Happy Sunday everyone! Or at least I hope it is where you are. The news has been so distressing lately that I’m finding it hard to concentrate again, either on studying or reading. For one, I’m saddened and angered by news of the Floyd protests. While we here at the Philippines can never truly grasp the extent of systemic racism and violence committed against African Americans, I am still firmly against police brutality. I hope to support the protests in spirit by reading more works by black authors this month.
In other news, our congress has just passed an Anti-Terrorism Bill. This bill is alarming because it employs an overly broad and imprecise definition of terrorism, under which people who voice dissent against the government can be detained without a warrant for up to 24 days. The government can also essentially spy on suspected terrorists under this bill. When people started protesting this, a number of fake accounts of the protestors against the bill suddenly appeared on Facebook. These accounts may be used to spread misinformation and cause harm to the protestors, some of whom are my friends.
We’re all petitioning to junk the bill and pleading with the government to prioritize more urgent issues like mass testing instead. Still, many of us are shaken by this news. This bill, along with the shutdown of one of our major news companies, is reminiscent of the martial law declared by the Marcos dictatorship in the 1970s. During Martial Law, free speech was curtailed and thousands of activists were incarcerated and killed for voicing dissent against the Marcos administration. Hopefully it doesn’t get to that point, but the government’s actions are awakening collective feelings of fear and anger right now.
So it’s been a rather heavy week. I hope you’ll keep us in your thoughts.
Anyway, on to some bookish updates. While I haven’t been able to read much, reading (and playing the piano) really helped keep me sane this week.
Posts This Week
Books I Finished This Week
- I picked Home Fire up for my #ReadingWomen challenge, and it’s proven to be a timely read, especially with the theme of a citizen going against state authority. Hopefully I can review this by the end of the month.
Books I’m Currently Reading
- I’m kind of bummed that it’s taking me awhile to finish O’Connor’s Complete Stories, In the Woods, and Far from the Madding Crowd, since I don’t usually let books sit on my currently-reading shelf for this long, but times are weird now so I’m learning to be okay with it.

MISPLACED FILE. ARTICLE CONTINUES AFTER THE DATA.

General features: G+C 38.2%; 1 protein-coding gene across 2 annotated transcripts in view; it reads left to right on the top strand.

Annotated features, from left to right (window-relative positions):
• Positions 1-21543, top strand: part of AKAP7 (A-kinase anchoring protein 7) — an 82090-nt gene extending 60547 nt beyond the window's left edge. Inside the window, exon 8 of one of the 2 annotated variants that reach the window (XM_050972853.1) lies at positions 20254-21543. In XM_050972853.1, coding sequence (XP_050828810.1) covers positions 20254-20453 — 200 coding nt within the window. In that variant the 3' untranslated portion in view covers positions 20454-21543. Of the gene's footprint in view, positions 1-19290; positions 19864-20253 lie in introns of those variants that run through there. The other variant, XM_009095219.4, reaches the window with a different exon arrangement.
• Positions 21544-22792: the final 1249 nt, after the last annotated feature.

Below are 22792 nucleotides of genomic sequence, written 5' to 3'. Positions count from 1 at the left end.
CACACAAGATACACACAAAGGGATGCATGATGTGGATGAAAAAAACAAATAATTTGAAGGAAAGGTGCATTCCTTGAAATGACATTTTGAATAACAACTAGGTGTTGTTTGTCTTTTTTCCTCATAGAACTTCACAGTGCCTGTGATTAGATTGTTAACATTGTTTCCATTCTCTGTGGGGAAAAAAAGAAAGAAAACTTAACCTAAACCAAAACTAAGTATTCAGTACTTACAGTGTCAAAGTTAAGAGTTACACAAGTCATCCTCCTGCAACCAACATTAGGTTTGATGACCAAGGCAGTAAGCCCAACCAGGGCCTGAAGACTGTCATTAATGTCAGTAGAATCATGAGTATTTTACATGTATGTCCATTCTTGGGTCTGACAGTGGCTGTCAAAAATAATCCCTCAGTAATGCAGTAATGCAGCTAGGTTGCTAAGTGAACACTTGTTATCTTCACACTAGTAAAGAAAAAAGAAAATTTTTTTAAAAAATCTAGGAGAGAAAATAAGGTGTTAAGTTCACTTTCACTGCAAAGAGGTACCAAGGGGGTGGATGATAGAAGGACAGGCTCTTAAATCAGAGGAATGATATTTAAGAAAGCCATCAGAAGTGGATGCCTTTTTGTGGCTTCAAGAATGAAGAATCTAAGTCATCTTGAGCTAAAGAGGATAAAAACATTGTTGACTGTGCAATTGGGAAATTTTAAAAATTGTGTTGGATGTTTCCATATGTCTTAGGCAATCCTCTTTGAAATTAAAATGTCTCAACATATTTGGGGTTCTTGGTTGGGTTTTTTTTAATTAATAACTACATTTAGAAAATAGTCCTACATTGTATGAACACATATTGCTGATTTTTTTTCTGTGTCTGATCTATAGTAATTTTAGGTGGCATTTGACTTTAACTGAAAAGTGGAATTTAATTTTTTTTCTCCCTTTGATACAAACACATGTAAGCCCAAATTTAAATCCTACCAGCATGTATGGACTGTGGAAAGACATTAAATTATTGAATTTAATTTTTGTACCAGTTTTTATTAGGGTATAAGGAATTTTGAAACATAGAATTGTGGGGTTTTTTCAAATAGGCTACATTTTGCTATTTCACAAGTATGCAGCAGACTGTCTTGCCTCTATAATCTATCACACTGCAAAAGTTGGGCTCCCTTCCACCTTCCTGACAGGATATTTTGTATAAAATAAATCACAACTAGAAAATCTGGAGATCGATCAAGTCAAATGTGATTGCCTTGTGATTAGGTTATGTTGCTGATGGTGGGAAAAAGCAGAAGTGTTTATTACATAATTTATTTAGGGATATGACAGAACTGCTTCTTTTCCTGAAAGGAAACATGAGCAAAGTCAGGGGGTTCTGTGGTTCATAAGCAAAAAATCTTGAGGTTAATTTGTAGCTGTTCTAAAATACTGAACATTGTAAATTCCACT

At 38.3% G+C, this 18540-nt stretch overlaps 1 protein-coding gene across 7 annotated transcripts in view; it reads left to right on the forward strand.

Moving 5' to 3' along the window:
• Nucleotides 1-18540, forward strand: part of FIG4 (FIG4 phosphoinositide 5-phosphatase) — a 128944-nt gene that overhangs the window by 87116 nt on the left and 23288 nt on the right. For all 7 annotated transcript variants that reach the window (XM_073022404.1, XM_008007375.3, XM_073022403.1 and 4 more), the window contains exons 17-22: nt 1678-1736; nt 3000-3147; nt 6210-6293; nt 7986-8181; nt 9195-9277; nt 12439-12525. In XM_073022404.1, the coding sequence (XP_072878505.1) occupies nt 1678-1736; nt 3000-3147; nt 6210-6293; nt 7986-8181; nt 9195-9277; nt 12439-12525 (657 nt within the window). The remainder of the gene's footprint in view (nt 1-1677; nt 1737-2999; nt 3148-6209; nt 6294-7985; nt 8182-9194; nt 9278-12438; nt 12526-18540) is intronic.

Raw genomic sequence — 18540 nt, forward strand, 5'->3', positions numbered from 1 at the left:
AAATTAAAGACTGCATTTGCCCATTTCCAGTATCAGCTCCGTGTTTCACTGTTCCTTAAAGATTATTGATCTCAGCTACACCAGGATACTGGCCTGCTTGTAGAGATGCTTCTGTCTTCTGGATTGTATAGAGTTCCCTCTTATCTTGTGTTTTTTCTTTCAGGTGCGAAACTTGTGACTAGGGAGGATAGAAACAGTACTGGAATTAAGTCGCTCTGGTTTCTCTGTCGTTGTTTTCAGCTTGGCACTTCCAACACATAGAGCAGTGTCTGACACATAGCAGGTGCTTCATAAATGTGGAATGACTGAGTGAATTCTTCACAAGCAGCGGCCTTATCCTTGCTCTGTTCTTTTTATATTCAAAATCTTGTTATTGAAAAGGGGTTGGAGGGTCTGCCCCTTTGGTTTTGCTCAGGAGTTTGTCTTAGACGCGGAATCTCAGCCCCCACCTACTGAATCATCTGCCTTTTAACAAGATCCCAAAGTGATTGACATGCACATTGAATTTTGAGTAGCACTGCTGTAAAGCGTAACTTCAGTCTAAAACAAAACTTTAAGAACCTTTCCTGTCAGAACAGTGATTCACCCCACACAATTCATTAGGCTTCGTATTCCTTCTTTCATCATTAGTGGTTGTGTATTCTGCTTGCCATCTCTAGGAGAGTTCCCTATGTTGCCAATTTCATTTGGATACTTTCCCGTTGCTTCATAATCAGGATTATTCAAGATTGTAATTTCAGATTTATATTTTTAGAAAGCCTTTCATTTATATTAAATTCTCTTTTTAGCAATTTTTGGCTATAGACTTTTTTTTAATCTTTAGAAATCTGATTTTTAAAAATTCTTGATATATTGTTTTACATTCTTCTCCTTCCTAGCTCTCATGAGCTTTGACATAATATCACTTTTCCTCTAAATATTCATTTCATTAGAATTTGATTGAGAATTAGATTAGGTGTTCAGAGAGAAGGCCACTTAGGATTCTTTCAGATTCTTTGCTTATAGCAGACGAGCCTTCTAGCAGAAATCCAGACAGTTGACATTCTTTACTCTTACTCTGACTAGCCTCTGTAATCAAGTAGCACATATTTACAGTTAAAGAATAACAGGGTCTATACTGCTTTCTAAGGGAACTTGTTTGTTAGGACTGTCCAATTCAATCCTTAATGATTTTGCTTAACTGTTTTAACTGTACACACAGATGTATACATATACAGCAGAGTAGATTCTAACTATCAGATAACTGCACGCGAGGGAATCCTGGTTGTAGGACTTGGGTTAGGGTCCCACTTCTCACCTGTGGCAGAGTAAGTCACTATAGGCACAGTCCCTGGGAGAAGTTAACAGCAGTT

- I’ve read Smith’s The Power of Meaning years ago, and since I suffered from a mini-existential crisis this week, I thought I’d give it a reread.
- I picked up Adichie’s Half of a Yellow Sun this week for both my #ReadingWomen challenge and to support black authors. I’ve previously read and loved Americanah, another work by Adichie, so I feel like I’ll also love this one.
I’d like to ask you all for some advice on how to consume the news. I am not very active on social media, and I make it a point to limit my news consumption because I also have a limited ability to cope with the anxiety and overwhelm of the news cycle. Usually, family and friends just update me on what’s happening with the world.
However, I was wondering if it were possible to be more constructive about how I approach and consume the news. Is there a way of consuming news ‘wisely’? How do you cope with the unending cycle of bad news? One of my problems is that I tend to avoid the news also because I feel helpless to change things. Even if I donate or sign petitions, I have this nagging voice in my mind saying that such small actions don’t really contribute much. Another reason I also shy away from the news is because it usually lacks a coherent narrative—there are just so many floating, disjointed fragments and points of view, and I don’t know how to put it together. (This is why I prefer the coherence of books, whether fiction or nonfiction.)
Anyway, I would like to work towards becoming a more involved citizen, so I’d really love to hear your thoughts on this. Let me know in the comments. 🙂